More than a dozen homes near Glen Rose, Texas, about 50 miles Southwest of Fort Worth were destroyed by the fast-moving Chalk Mountain fire which has scorched 10 square miles of North Texas. And it’s far from the only fire threatening North Texas.
Reports say embers of burning tree crowns were flying up to 200 yards away. As of Thursday morning that fire is just 10% contained. Five homes are reported destroyed along the western shore of Possum Kingdom Lake, 500 acres has burned so far there, and that fire is only 25% contained.
A report from the Texas A&M Forest Service Thursday, says at least 10 wildfires are active in North Texas. But firefighters continue to try to extinguish many other fire outbreaks statewide, working with heavy equipment in temperatures of up to 110 degrees in some places, with high humidity and winds gusting at times as high as 20 miles per hour.
Since January of 2022, the Texas A&M Forest Service, which is in charge of the state’s wildfire response, has fought 6,500 wildfires. Those fires have destroyed 575,000 acres of land across Texas.
Wes Moorehead is the associate director of Forest Resource Protection and the Fire Chief at Texas A&M Forest Service. Listen to the interview above or read the transcript below.
This transcript has been edited lightly for clarity:
Texas Standard: How many wildfires have your crews been responding to this week or is it just constantly changing? Kind of hard to nail down a hard and fast number.
Wes Moorehead: Well, this week has definitely been elevated, but we’ve been elevated all the way through 2022 since January 1 this year. We’ve actually responded to 6,500 wildfires in the state, burn in just a little over 575,000 acres. So it’s been a very active year so far.
How does it compare to, say, last year or a year before? Is it way up?
Yes, this is actually above average for the state of Texas. We’re seeing more wildfires on the ground than we do on an average year, but it’s not unprecedented. We’ve had above average years several times just in the last 20 years, 2009, 2011, 2018. These were all active fire season, just like we’re experiencing now in 2022.
As it stands right now, has there been any loss of life?
You know, early on in the season, early on this year, we did see one deputy that was responding to help evacuate individuals ahead of a fire. And unfortunately, we did see a loss of life there. Overall, though, for the number of wildfires we’re experiencing in this state, the safety record is phenomenal. And it really speaks to the dedication and the professionalism of firefighters in the state.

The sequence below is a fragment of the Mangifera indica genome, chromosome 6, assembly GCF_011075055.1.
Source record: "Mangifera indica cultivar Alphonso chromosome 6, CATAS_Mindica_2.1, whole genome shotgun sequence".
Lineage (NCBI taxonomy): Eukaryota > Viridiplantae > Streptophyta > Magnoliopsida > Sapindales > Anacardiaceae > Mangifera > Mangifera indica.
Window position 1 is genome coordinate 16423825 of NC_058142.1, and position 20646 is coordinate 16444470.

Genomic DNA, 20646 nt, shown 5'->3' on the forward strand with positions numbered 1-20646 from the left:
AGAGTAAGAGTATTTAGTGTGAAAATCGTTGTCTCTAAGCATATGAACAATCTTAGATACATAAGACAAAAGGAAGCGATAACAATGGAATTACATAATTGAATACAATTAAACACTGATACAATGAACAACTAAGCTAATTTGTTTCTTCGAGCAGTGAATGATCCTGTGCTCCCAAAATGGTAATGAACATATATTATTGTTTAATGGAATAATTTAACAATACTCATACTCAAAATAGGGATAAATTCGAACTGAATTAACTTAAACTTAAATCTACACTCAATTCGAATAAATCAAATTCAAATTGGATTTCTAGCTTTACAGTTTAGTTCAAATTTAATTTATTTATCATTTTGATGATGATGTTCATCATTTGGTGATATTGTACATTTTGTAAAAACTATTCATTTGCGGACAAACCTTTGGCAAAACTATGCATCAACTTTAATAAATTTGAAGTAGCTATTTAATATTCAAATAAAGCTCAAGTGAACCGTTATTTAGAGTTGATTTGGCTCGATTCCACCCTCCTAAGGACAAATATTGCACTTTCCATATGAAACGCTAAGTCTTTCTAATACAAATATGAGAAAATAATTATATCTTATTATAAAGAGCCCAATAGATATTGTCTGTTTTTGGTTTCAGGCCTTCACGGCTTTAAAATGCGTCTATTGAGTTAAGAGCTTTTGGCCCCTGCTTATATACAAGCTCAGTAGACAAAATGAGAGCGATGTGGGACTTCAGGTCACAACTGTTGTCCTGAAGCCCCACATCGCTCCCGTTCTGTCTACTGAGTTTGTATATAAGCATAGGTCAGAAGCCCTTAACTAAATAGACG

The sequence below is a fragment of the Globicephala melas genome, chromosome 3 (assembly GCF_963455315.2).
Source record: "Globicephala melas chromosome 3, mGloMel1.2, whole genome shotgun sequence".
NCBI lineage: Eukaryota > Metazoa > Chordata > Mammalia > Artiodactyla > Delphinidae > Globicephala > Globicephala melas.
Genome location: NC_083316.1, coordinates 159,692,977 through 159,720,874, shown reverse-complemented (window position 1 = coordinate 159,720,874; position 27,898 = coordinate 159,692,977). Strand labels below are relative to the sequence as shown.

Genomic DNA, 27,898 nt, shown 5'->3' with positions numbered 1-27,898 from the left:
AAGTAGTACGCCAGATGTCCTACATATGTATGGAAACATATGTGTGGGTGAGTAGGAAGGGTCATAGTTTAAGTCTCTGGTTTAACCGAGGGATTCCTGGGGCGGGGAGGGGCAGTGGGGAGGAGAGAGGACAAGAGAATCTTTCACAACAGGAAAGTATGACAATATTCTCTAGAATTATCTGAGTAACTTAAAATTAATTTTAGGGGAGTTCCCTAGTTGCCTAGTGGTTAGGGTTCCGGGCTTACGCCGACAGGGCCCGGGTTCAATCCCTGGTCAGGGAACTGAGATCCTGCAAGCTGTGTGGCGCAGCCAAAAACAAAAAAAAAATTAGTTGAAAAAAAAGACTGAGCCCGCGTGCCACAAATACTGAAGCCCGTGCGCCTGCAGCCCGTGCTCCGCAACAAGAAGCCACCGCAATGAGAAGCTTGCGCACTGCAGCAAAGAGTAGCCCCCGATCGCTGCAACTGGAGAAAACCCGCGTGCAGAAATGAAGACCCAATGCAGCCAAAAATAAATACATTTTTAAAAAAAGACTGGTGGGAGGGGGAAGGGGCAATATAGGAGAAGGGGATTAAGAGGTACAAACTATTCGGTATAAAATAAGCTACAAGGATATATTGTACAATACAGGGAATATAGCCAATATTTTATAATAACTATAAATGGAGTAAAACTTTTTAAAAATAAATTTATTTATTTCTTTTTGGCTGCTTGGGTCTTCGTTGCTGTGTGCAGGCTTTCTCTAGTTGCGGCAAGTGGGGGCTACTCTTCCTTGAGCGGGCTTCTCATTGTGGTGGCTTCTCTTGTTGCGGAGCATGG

214 Texas counties are under burn bans. Obviously, conditions continue to be hot and dry out there. What are you telling Texans about what they need to do right now when it comes to the current fire danger in the state?
And those burn bans are a good indication of what the conditions are locally. Of course, those burn bans are put on by local officials. And so that is a good indicator that no open fire should be conducted really across the state. We’ve got drought conditions. The drought monitor was just updated this morning. 99% of the state is in some level of drought and that really sets the stage for a wildfire. So any ignition, any heat source, any spark out there can start a wildfire and it can grow really rapidly under these conditions.
Is there a particular area in Texas that you are most concerned about right now?
To be honest with you, it is really border to border at this point with 9% of the state being in some form of drought. We can have fire literally anywhere. We are seeing more active wildfires in that I-35 corridor and just west of there. But as of this afternoon, with hundred degree heat, we could see one start anywhere.
Chief, are you concerned about your resources? I mean, do you have what it needs to deal with the wildfires right now and what are you projecting?
We’re very blessed in state Texas that we’ve got over 1,800 local fire departments spread throughout the state. And these really are the first responders when it comes to wildfires. State assistance through the Texas A&M for service is requested when the wildfire exceeds the capabilities of those local responders. Of those 1,800 fire departments, when they don’t have enough manpower, maybe they don’t have enough equipment or resources will come in as the state of Texas with the Texas A&M fire service resource to help augment their fire suppression efforts. Now, when our resources are depleted, we will reach out to neighboring states and bring in additional resources. And that’s what we’ve done as of this morning. We’ve got 500 firefighters from other states that have come in under state jurisdiction to help suppress. Wildfires.
At what point do you feel like, OK, we can stand down, back off just a little bit? Does that come, like, say, at the end of the summer? Is this a regular thing that you can anticipate?
Yeah. David in Texas, we typically see the temperatures begin to drop off in September. In October and November, of course, it cools down, the days get shorter, the daylight hours are reduced. And we typically see some moisture come back into the state. And that’s really what we need to change the conditions, to change the drought that we’ve got. We need some long duration rains and we need cooler temperatures. So unfortunately, those aren’t on tap. Those aren’t in the forecast for the coming weeks. So it may be a while that we experience these elevated wildfire conditions.